Eurostar passenger: "It was terrible. We were treated like animals"
More than 2,000 people spent hours trapped inside the Channel Tunnel after five Eurostar trains broke down due to cold weather.
The trains failed as they left the cold air in northern France and entered the warmer tunnel.
Some passengers were evacuated via service tunnels to car trains, while others were kept on their trains. Many have faced gruelling 15-hour journeys.
Eurostar has cancelled all its services for Saturday.
Meanwhile, more snow and freezing temperatures are expected for parts of Scotland and south-east and eastern England.
Heavy snowfall caused travel chaos, forced schools to close and cut off power supplies in parts of the UK on Friday.
Although one Eurostar train is still stuck in the tunnel, there are no passengers on board.
John Keefe from Eurotunnel, the operator of the Channel Tunnel, said the situation was "absolutely extraordinary and unprecedented".
"There's never actually been an evacuation of a Eurostar train in the 15 years that the tunnel has been opened and last night we evacuated two whole trains to get people off."
Four trains have been moved from the tunnel but an empty one remains stuck.
The five trains were coming from Brussels and Paris, and Eurostar said the change in the atmospheric conditions caused a problem with their electrics.
Eurostar said some passengers were already back in England.
Director of communications Mary Walsh said the company was "extremely sorry" for the delays and refunds would be available for all those affected.
"We will also be looking at compensation," she added.
Many people are at terminals at either end of the tunnel, waiting to make the crossing or to be transferred to other stations in England.
Lee Godfree, a passenger evacuated from one of the stranded trains, said he and his family had arrived in Folkestone at 0500 GMT, having left Disneyland Paris at 1837 GMT.
He said their journey had been a "complete nightmare".
"We were without power. We ran out of water, we ran out of food and there was very, very poor communication from the staff," he told the BBC.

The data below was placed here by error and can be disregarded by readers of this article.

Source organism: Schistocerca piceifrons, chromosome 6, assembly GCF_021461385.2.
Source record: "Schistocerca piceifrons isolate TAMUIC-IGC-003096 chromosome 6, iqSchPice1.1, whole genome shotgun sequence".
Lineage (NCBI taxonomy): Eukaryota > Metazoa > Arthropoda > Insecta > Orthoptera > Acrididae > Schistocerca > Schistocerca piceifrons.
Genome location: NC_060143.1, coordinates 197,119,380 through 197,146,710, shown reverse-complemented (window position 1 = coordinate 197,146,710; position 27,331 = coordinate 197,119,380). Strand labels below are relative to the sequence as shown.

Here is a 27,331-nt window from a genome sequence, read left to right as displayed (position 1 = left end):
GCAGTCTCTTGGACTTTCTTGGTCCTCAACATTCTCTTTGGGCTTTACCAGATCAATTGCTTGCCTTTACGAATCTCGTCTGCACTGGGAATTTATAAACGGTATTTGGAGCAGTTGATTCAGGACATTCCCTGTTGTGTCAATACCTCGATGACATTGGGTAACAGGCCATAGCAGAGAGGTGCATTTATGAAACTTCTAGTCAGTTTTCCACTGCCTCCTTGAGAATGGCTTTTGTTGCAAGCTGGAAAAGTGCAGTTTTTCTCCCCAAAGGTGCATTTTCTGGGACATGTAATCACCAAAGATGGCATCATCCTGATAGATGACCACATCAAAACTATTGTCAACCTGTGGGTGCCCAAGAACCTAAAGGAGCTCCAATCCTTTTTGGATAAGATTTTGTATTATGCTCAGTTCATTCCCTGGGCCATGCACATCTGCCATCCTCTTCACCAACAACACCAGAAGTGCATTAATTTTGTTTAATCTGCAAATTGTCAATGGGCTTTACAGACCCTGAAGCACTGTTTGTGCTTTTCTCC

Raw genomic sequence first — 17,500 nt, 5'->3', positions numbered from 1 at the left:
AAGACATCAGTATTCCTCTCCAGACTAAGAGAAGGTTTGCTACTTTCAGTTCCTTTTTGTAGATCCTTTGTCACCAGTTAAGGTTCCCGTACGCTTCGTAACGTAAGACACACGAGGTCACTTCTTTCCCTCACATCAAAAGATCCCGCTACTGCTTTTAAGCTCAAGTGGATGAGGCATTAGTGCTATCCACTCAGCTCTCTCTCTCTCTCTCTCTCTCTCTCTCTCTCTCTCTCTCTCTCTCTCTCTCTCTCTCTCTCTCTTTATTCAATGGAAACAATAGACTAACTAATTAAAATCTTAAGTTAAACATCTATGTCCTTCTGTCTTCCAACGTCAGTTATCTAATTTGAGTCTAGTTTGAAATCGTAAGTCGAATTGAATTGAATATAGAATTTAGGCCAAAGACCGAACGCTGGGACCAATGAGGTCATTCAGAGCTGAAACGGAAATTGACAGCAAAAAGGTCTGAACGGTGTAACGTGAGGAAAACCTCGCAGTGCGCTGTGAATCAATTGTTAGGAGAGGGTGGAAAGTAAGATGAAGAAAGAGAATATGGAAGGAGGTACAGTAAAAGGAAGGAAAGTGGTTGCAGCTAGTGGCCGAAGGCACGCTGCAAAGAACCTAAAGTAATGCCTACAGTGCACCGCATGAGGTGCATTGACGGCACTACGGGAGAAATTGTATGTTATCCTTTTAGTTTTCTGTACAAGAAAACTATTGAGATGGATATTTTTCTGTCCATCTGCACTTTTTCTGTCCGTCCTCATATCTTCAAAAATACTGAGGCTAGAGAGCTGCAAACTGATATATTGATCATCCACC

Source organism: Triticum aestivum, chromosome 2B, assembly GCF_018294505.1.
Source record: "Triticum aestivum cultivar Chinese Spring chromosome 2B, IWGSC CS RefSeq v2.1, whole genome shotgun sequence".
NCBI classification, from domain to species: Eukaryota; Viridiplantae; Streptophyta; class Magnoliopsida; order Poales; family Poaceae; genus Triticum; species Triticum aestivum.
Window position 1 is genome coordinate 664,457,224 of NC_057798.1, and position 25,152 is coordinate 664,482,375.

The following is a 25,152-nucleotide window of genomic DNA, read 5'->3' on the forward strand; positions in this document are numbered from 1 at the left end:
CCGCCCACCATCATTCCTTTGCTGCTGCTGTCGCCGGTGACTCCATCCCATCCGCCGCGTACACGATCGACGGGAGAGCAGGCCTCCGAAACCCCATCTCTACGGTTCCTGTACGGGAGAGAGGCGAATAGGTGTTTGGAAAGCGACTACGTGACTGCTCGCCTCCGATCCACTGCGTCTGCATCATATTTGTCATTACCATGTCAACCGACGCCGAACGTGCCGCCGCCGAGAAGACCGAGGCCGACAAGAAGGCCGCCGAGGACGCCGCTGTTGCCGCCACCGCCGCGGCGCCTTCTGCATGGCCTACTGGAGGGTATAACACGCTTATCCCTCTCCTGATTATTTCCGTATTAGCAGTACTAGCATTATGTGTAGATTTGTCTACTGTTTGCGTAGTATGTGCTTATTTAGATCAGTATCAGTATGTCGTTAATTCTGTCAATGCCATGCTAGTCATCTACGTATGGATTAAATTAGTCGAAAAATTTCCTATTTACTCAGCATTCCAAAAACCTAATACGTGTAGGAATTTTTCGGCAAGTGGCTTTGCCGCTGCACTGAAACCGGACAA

Some Eurostar passengers were transferred on to a car shuttle train (pic - Lee Godfree).
"We lost air conditioning when we lost the power. We had to open the emergency doors ourselves.
"The evacuation procedure we followed was one that we set down ourselves."
Mr Godfree, from Stowmarket in Suffolk, who was travelling with his wife and young son, was told there were 700 people on board their stranded train, where the "heat was unbearable".
He said there were pregnant women, people in wheelchairs and hundreds of parents with young children, and they got themselves on to the car train, where they sat on the "filthy floors".
The shuttle took them to Calais before heading back to England and they then had to wait for a train to take them on to London.
One of the stranded trains was towed out of the tunnel and taken directly to St Pancras.
Passengers from a second were evacuated from the stricken train by Eurotunnel shuttle and later transferred to a Eurostar train bound for St Pancras.
People on the third train were also evacuated to a service tunnel and then taken to the terminal in France.
The fourth and fifth trains were coupled together and hauled by a diesel train to England.
The problems with the Eurostar services had a knock-on effect for car passengers hoping to use the tunnel.
Eurotunnel assisted with the removal of the trains from the tunnel and at first the car service was suspended but it has since re-opened with "significant delays".
James Brownell and his friends had a 12-hour wait at Folkestone. They were due to catch the 1800 shuttle on Friday night but only arrived in France at 0500 GMT.
The 27-year-old from Essex said they were left in their car in "sub zero temperatures" but they luckily had duvets and blankets to keep them warm.
He said they were offered no food or water, and very little information.
"It was so frustrating, we did not have a clue what was going on," he said.
"There were babies in the car behind us. It has been a terrible 12 hours."
To add to passengers' difficulties, there is congestion around Folkestone and Dover due to the Channel Tunnel problems and the closure of the port of Calais due to severe weather.
Kent Police said bad weather in the county was also making driving hazardous.
Ch Supt Matthew Nix said: "Many people have spent a long time in their cars and other vehicles.
"We appreciate how difficult it is for them and our partners, supported by Kent Police, are making health checks and providing hot drinks and snacks."
It will take "considerable time" to clear the backlog of vehicles and people should only make essential journeys, he added.
The force has brought Operation Stack into effect - holding coast-bound heavy goods vehicles on the M20.
It means more than 2,300 lorries can be parked on the motorway.